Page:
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Article claiming man was arrested for creating replicas of military bases in Minecraft is fake

An Anchorage Daily News reporter blasted the meme on Twitter, asking: “What kind of misinformation / chaos campaign is this part of?”
Credit: Screenshot

A screenshot has circulated across Twitter, Reddit and Facebook claiming to show an Anchorage Daily News article with the headline: “Virginia man arrested for having minecraft worlds that were exact replicas of classified US military bases.”

Minecraft is a video game that was acquired by Microsoft and is reportedly the best-selling game of all time. Players in the game build and create virtual worlds using blocks. 

A tweet from @freeduck5, an account with just over 4,500 followers, with the screenshot had been retweeted more than 15,000 times at the time of publishing.


Was this a real article from the Anchorage Daily News?



This is false.

No, reporters with the Anchorage Daily News confirmed this was a fabricated article seen in the screenshot. There is no record of the article existing.


Morgan Krakow, a reporter with the Anchorage Daily News and the reporter whose byline was on the faked screenshot, wrote on Twitter that she never wrote that article.


She wrote that she woke up to emails about the screenshot, saying: “They linked to a tweet (not sharing here because I don't think it's worth spreading further) with a screengrab that looked identical to our site. It had my byline.”

“The fabricated story was weird: something about a guy who had been arrested after sharing exact replicas of classified military bases on Minecraft. Wtf,” the Twitter thread continued. “But here's where the discomfort comes in: at first I was like, okay, obviously this is dumb. But then I noticed the retweets and likes flowing in: doubling between the time I woke up and finished a news meeting this morning. And I started to worry…”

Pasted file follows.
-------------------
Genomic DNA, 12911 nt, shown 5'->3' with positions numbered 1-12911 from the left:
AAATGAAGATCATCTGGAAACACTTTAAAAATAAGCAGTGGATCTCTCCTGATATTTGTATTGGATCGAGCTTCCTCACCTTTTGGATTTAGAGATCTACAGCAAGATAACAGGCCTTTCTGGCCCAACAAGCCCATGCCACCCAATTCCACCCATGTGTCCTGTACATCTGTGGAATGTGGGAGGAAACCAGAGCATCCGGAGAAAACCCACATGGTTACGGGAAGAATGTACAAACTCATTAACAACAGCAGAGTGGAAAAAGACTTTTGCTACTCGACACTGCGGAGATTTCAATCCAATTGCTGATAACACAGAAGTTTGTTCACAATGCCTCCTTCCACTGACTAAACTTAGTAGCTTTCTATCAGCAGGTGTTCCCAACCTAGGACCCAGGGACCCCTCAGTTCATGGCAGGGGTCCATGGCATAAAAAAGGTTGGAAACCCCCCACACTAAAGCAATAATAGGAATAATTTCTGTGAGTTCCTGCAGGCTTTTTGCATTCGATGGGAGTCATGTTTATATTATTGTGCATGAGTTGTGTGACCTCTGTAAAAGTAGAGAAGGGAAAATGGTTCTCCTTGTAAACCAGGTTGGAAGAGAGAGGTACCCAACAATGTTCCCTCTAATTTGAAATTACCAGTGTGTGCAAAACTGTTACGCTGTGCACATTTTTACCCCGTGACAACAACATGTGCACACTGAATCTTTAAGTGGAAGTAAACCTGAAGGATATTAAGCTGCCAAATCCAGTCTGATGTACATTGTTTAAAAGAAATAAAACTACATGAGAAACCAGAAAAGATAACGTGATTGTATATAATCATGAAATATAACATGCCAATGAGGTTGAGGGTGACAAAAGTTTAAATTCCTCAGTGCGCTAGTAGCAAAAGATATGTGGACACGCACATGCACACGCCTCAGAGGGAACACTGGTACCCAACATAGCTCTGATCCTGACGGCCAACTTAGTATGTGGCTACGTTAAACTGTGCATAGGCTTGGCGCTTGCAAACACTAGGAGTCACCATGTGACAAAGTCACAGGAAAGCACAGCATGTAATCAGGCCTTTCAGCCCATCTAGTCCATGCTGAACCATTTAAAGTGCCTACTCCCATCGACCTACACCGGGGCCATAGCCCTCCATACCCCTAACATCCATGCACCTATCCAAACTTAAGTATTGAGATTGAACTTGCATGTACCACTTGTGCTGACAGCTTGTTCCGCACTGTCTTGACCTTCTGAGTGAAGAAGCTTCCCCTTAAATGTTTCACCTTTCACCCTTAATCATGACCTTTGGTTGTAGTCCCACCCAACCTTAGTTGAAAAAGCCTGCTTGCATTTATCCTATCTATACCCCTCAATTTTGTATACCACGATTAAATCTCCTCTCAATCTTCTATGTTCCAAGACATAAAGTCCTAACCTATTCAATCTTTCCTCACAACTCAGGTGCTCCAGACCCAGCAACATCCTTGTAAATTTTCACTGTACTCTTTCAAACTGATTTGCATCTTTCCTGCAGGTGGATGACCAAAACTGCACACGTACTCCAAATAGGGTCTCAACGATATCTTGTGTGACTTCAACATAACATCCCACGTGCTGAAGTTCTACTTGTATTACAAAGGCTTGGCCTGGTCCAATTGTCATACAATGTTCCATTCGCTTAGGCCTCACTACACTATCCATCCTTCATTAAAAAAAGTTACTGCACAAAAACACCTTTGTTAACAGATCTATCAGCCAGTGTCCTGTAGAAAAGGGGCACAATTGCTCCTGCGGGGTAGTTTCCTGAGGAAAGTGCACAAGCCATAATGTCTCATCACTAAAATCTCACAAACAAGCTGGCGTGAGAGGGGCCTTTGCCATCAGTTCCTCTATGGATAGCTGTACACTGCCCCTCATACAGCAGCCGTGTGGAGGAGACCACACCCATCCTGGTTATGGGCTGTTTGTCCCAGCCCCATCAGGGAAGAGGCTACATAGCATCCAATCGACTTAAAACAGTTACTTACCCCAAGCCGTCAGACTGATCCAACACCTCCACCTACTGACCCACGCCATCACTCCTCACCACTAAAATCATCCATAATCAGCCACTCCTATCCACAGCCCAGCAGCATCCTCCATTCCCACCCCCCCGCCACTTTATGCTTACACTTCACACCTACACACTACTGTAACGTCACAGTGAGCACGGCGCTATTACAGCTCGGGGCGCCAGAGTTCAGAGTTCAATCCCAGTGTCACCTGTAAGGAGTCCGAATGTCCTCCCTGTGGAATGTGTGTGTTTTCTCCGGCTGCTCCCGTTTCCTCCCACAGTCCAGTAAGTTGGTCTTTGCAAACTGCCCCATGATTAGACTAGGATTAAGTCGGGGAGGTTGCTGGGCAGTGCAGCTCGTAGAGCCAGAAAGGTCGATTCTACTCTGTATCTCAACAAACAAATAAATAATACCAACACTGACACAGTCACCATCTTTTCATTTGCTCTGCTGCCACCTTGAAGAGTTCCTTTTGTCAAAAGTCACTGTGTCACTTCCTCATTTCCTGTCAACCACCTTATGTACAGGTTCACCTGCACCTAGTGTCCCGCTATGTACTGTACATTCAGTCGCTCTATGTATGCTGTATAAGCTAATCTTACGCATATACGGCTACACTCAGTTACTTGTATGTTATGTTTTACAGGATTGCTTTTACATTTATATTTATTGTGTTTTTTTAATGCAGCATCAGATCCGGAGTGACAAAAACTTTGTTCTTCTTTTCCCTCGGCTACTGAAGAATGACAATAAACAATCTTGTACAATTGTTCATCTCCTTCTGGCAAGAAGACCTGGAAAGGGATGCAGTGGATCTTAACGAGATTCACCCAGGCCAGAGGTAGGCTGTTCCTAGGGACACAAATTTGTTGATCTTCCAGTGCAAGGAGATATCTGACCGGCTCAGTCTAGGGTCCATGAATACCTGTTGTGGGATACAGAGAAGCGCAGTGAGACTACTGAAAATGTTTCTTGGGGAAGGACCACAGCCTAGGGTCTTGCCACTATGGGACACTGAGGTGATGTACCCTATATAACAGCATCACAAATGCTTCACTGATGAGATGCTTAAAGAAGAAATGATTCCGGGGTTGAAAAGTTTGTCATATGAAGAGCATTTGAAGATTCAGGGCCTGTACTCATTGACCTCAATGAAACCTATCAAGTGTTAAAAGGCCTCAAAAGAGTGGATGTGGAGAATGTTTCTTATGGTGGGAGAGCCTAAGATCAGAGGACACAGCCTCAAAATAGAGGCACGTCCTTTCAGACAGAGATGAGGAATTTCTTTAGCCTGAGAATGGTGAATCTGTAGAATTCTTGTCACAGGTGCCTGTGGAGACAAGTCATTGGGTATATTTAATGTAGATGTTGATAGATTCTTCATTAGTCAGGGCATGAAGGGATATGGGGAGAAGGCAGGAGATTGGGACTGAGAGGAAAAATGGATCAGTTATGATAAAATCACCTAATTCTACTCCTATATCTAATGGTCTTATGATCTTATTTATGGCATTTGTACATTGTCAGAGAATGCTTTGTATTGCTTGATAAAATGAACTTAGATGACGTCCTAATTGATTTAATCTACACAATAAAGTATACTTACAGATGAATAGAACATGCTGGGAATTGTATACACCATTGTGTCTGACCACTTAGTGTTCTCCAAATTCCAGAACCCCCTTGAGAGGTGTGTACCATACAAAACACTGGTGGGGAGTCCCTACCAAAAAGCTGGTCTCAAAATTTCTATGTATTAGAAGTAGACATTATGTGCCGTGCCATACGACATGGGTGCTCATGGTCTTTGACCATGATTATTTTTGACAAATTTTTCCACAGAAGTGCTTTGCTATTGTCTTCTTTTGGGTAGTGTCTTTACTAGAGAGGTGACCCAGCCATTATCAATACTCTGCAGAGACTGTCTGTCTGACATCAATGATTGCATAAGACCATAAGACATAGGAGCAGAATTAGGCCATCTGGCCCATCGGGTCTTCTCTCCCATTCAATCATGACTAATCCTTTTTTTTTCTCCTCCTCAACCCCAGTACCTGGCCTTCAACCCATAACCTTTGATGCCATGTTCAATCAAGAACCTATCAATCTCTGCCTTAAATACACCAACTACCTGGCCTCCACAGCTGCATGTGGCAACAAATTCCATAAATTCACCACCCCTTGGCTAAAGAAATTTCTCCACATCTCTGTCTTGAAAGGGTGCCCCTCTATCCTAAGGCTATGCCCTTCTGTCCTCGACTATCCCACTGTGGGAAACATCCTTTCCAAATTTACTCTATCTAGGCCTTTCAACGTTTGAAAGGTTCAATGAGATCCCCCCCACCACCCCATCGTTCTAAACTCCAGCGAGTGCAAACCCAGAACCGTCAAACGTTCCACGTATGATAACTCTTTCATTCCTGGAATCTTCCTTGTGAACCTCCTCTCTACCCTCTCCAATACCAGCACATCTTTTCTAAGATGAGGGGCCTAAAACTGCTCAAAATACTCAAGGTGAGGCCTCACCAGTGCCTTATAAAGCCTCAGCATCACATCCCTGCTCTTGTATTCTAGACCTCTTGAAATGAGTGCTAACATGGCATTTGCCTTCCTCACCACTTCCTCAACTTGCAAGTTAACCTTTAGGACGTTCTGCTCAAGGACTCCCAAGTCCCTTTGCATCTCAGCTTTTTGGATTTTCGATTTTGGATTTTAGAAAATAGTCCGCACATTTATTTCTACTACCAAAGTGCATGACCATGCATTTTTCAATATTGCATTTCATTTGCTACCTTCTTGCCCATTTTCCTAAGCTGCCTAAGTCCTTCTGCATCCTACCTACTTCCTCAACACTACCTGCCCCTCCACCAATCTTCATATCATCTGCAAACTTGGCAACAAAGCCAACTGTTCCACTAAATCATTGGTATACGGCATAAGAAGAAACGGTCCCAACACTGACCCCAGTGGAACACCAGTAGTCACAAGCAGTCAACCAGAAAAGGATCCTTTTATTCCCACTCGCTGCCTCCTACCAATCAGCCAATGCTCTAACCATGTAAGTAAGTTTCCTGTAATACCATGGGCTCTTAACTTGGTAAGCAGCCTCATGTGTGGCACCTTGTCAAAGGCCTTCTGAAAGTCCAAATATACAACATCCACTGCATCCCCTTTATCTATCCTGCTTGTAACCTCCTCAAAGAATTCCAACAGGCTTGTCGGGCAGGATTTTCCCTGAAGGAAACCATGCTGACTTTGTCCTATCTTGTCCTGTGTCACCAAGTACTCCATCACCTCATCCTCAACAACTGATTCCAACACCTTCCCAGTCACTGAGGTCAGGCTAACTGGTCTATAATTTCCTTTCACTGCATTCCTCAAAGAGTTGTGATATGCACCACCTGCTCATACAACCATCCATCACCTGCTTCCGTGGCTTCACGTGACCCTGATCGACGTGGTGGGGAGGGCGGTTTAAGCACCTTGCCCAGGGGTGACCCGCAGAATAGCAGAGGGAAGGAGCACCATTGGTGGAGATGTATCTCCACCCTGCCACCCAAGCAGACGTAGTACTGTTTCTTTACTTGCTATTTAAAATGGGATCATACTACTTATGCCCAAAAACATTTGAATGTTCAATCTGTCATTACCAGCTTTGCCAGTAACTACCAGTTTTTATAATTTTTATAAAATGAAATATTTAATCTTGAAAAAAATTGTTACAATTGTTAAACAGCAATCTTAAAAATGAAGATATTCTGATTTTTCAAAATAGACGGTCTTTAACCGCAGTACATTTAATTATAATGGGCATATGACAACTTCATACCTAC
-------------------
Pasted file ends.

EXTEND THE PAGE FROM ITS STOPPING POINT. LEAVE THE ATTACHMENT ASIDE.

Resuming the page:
“The thing that left my feeling queasy (more than usual), is that it looked super real. Like, so real that I spent several minutes trying to make sure I didn't actually write it. Part of me is still pretty anxious about this. And that's what scared me,” she wrote. 

“As a reporter COVID-19, I often scratch my head at all the people who have been misled by stuff online. In way more sinister versions, fake or fabricated information has had real-life and devastating consequences,” she wrote. “Anyways, an incredibly weird way to start the day. It just underscored how easy it might be to believe fake stuff and how bad it is out there: misinformation and disinformation abounds. Grateful to all the people around the world working tirelessly to dispel it.”

Kyle Hopkins, a reporter with the Anchorage Daily News also tweeted that the image was a “fabricated screenshot of the ADN website.”

Hopkins wrote: “This Tweet, which is approaching 9,000 retweets, shares a completely fabricated screenshot of the ADN website. What is the goal here? What kind of misinformation / chaos campaign is this part of?”

He was referring to the tweet from the @freeduck5 account. 

Using reverse image search, VERIFY could trace the meme to the website iFunny, which is a meme-sharing website. This is the earliest version VERIFY could find of this screenshot. 

VERIFY could not confirm the origin of the photo of the man seen in the screenshot but did find the Minecraft plane seen in the image on Minecraft.net, a Minecraft forum.

VERIFY also could find no trace of an article with this headline on the Anchorage Daily News website, or anywhere else on the internet.

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